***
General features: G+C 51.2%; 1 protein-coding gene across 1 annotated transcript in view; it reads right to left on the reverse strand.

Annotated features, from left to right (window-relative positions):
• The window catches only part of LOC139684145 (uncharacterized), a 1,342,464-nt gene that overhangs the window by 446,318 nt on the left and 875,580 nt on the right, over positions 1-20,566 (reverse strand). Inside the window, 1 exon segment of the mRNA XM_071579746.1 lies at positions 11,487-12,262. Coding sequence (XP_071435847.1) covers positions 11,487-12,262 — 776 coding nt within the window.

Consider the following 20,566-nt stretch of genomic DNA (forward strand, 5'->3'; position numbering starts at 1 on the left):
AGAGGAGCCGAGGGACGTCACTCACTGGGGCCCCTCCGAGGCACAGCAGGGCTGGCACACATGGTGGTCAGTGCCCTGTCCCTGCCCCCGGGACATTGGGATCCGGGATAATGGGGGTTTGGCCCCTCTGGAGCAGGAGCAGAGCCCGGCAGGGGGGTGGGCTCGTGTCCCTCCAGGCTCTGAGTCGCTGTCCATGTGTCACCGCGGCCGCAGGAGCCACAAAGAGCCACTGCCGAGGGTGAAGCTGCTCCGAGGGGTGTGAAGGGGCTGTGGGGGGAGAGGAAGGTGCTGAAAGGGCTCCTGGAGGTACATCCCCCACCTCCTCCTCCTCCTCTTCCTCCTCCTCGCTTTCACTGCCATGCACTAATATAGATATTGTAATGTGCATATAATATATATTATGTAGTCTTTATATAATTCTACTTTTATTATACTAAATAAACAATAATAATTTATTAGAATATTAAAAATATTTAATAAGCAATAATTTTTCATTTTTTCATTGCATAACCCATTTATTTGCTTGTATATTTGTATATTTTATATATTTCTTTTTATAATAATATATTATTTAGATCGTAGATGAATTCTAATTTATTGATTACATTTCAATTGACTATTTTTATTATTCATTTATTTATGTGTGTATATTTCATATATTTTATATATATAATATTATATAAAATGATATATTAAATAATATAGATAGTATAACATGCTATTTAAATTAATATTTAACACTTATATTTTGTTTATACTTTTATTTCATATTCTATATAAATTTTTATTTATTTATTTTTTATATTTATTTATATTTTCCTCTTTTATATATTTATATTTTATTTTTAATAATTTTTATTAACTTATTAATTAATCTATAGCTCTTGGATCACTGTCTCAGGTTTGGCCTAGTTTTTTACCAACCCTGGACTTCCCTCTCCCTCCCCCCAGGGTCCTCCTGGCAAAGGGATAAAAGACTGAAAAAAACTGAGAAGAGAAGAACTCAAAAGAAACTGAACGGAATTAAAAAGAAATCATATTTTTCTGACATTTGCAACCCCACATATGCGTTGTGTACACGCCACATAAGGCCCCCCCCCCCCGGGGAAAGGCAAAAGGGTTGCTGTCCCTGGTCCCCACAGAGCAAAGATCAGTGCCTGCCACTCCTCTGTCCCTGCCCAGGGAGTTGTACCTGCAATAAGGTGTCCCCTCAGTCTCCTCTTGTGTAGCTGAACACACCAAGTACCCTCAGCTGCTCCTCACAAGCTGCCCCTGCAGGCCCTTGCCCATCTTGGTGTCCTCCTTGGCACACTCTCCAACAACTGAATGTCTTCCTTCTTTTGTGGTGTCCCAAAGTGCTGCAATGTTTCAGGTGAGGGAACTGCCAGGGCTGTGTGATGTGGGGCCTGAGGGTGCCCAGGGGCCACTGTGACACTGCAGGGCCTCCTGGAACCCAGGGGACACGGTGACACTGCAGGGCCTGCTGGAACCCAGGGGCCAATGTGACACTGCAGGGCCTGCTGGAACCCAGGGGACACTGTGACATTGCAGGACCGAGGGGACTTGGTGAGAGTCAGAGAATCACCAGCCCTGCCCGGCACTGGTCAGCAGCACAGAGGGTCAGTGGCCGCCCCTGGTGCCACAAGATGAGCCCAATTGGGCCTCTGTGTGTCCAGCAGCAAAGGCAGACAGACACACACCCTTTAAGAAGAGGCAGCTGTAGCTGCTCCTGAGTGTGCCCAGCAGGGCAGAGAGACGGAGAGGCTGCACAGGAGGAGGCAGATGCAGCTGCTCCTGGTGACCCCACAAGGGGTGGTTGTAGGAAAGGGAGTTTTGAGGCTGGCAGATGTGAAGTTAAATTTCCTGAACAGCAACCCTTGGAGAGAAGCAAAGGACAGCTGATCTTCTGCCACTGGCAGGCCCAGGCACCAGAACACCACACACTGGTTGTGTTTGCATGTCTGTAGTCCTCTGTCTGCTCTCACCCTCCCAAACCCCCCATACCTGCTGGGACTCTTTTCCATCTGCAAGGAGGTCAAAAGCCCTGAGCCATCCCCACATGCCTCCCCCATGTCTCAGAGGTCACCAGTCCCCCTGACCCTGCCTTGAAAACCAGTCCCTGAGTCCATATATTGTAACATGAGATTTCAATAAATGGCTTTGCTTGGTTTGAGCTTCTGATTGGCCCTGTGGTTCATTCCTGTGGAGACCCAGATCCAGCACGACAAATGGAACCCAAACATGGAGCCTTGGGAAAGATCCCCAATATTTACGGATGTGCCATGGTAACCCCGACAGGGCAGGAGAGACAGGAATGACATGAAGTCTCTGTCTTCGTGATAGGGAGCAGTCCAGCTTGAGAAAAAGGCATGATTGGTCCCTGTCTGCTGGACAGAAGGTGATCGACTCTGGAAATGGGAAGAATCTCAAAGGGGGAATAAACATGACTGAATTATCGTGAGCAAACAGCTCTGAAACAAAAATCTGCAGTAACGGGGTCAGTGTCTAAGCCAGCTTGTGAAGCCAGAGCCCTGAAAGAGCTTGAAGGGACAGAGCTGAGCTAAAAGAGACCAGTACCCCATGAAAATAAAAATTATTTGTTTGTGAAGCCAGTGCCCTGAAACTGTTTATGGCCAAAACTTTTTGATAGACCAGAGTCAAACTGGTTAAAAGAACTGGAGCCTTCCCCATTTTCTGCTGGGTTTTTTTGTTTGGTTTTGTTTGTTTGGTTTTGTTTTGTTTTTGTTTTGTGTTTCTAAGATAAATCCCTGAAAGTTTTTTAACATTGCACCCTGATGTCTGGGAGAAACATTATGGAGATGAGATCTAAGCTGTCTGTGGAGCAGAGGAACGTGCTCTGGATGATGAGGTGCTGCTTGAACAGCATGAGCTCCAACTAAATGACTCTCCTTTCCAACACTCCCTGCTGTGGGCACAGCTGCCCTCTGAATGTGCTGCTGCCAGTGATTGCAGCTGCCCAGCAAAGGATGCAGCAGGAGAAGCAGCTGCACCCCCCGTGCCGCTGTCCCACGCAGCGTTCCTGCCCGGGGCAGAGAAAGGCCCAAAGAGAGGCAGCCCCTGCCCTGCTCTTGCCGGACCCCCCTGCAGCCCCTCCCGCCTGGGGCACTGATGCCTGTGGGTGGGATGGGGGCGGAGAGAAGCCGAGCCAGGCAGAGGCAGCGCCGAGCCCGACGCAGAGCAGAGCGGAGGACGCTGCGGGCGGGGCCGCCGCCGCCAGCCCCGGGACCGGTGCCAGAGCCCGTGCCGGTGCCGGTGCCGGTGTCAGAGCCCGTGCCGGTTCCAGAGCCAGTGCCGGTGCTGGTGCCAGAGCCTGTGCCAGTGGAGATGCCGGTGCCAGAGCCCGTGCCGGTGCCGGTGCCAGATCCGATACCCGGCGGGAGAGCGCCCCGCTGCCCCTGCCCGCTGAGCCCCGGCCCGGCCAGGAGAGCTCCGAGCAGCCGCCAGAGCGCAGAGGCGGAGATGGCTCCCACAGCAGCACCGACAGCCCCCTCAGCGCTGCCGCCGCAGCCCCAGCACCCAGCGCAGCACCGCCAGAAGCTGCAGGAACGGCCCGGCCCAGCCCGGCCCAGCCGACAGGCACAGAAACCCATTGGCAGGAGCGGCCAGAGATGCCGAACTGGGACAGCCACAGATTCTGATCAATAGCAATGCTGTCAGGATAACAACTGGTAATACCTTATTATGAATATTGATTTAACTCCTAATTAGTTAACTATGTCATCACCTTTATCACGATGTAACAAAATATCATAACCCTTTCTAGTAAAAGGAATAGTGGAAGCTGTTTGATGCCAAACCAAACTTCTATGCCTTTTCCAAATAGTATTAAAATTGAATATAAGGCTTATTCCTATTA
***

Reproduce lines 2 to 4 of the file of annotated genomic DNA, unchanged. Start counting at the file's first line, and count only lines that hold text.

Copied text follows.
Annotated features, from left to right (window-relative positions):
• The window catches only part of LOC139684145 (uncharacterized), a 1,342,464-nt gene that overhangs the window by 446,318 nt on the left and 875,580 nt on the right, over positions 1-20,566 (reverse strand). Inside the window, 1 exon segment of the mRNA XM_071579746.1 lies at positions 11,487-12,262. Coding sequence (XP_071435847.1) covers positions 11,487-12,262 — 776 coding nt within the window.

Consider the following 20,566-nt stretch of genomic DNA (forward strand, 5'->3'; position numbering starts at 1 on the left):